PED is simultaneously a pseudo service bureau and an info/excer-tainment outlet from which viewer/participants may embark on free, talking-bicycle lecture tours. Each site-specific instance of PED provides many different thematic tours, each with a specific route to follow.
Each bicycle is outfitted with a pedal-activated audio system. As the viewers pedal they hear the lecture, and when they stop the lecture ceases. Each 'lecture' is heard via small speakers mounted to the handlebars of each bicycle.
Each tour begins and returns to the PED service bureau. Each route is marked with either temporary chalk-based paint or, alternatively, signage.
PED service-bureau attendants 'perform' 8 hour days--encouraging participants, suggesting routes, maintaining bicycles and keeping records. PED expands the parameters of performance by both invisibly performing a service bureau
and orchestrating viewers to unwittingly perform (as they conspicuously ride through the city or locale on the talking-bicycles, adorned with identifying helmets). Tours typically range in length from 5 to 20 minutes, and cover a correspondingly sized area of the city/locale.
PED.Buffalo (April-July, 2001) was the first instance of the more embracing PED project: Buffalo, NY.; Belfast, Ireland; Hamilton, Ontario, Canada;Tonawanda, NY. It included ten tours: Safe, Natural, Comfortable, Convenient, Controlled, Efficient, Spacious, Diverse, Civilized and Pleasant. PED.Buffalo took place at the University of Buffalo Art Gallery and explored pedagogical issues of guidance and control.
It posed and answered questions concerning the relationship between the suburban university and the decaying rust-belt city of Buffalo as participants traversed bike paths running throughout the 1200-acre campus, each tour with a different theme based on familiar adjectives used in marketing suburban property. The lectures varied in nature from the professorial to the sensorial, from the informational to the irrational, and periodically disseminated details related to the passing terrain--former wetlands that were paved over to build the campus.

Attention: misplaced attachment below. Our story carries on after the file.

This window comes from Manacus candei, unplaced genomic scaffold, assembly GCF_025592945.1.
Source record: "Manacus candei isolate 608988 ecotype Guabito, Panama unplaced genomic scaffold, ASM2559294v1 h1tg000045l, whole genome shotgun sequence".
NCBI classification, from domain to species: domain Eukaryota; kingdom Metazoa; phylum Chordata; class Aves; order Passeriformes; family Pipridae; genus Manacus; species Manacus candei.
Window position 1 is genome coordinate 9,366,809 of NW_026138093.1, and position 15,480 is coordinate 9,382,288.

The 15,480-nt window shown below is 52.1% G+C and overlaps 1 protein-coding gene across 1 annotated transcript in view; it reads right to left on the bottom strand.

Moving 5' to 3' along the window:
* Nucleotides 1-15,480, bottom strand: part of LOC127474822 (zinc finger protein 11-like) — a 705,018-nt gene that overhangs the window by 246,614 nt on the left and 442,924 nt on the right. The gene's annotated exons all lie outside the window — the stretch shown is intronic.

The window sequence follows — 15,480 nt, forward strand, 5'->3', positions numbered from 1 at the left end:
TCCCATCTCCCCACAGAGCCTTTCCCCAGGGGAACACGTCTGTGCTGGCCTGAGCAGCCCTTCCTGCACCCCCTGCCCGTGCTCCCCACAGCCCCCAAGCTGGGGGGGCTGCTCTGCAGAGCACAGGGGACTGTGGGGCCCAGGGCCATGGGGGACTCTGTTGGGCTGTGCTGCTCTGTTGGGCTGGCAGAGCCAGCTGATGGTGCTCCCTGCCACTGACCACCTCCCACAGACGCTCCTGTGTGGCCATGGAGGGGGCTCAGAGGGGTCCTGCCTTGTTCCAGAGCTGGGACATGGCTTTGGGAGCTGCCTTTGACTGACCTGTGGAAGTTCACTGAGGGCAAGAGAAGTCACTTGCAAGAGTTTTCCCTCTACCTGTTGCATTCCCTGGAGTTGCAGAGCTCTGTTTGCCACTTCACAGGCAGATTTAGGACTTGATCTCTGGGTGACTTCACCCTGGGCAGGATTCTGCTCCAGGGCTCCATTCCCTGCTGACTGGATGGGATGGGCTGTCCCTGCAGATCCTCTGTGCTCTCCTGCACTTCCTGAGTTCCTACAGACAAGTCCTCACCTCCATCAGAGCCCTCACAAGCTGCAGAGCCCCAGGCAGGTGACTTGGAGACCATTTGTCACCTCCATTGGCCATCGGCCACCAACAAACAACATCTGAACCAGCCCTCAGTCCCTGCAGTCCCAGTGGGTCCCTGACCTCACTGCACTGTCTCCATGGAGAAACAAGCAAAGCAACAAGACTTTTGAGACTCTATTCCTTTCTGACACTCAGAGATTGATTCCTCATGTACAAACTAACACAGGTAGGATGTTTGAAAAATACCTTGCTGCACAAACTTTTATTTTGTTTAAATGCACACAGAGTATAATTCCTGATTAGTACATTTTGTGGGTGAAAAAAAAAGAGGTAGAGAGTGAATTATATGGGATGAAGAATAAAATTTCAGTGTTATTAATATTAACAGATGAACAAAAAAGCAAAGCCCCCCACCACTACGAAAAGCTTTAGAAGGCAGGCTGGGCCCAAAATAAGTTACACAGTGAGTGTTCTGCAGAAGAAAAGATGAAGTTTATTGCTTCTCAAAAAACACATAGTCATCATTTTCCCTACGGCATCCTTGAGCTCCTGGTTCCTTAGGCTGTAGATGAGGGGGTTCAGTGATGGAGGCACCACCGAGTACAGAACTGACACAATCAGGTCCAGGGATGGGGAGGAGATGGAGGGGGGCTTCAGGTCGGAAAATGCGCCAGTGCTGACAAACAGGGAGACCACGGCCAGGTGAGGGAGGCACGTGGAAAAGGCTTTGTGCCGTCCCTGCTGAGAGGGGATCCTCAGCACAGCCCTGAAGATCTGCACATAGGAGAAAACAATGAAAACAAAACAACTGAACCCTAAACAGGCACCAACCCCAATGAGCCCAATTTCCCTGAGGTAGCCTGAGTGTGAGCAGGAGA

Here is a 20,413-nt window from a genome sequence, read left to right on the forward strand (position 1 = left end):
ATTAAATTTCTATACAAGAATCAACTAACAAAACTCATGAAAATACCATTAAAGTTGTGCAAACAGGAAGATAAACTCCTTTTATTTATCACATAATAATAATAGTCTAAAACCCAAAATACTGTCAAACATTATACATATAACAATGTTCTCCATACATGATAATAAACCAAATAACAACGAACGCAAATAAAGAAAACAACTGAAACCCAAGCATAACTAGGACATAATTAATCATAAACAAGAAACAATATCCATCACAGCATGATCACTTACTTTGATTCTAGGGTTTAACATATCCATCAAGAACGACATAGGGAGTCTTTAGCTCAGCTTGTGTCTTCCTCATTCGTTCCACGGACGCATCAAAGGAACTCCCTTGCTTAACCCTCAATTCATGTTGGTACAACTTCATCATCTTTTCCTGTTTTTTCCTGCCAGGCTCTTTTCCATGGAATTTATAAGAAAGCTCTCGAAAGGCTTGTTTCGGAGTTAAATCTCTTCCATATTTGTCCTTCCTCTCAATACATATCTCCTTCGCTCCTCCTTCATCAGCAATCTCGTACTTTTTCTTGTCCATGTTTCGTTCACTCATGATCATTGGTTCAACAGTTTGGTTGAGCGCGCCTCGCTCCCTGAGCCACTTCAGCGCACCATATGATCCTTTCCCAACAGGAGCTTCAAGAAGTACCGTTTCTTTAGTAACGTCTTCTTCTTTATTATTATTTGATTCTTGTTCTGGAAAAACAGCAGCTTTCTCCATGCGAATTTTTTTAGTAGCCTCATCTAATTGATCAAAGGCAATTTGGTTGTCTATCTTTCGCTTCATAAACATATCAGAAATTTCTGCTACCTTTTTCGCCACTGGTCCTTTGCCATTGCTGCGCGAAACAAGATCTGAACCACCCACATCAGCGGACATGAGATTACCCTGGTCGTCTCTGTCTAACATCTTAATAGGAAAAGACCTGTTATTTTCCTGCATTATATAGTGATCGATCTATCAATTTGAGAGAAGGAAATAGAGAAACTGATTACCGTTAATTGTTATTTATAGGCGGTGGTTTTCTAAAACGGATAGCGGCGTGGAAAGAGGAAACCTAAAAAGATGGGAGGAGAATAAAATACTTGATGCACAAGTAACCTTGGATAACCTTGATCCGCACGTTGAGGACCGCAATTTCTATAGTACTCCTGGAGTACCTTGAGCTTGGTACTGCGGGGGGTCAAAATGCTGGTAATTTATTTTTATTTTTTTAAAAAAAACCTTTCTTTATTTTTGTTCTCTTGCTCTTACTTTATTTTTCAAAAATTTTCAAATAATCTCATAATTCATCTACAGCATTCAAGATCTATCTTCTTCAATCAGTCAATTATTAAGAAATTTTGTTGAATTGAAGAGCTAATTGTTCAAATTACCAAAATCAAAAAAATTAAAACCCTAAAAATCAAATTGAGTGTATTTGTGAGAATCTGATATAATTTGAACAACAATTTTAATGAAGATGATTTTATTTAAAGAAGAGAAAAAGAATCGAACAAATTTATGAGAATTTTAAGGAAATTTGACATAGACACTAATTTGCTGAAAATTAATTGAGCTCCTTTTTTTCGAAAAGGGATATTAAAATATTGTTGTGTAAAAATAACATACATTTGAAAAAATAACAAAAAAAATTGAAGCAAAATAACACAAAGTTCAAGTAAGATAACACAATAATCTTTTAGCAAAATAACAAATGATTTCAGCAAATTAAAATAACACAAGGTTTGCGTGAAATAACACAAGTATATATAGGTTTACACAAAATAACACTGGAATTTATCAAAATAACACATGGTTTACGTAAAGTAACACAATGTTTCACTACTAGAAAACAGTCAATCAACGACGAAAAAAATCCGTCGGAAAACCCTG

PED.Belfast (December, 2002) included two tours: Economy and Business/First each embarking from a temporary PED service bureau, in an alleyway adjacent to the Catalyst Art Center. The content of the PED.Belfast lecture tours was a recontextualization of the city's projected image contrasted with its quotidian activities. Much of the marketing of a city depends on creating a pre-digested, unified image and reifying stereotypes (albeit for ostensibly diverse temperaments).
Conversely, PED.Belfast explored diverse subjective vantages within the living city through an analysis of what should be seen/hidden, experienced/forbidden, known/forgotten, celebrated/mourned. PED.Belfast's tours were narrated by twelve Buffalonians in Irish taverns who had never been to Ireland along with twelve Belfastians in Northern Irish taverns who had never been to the States.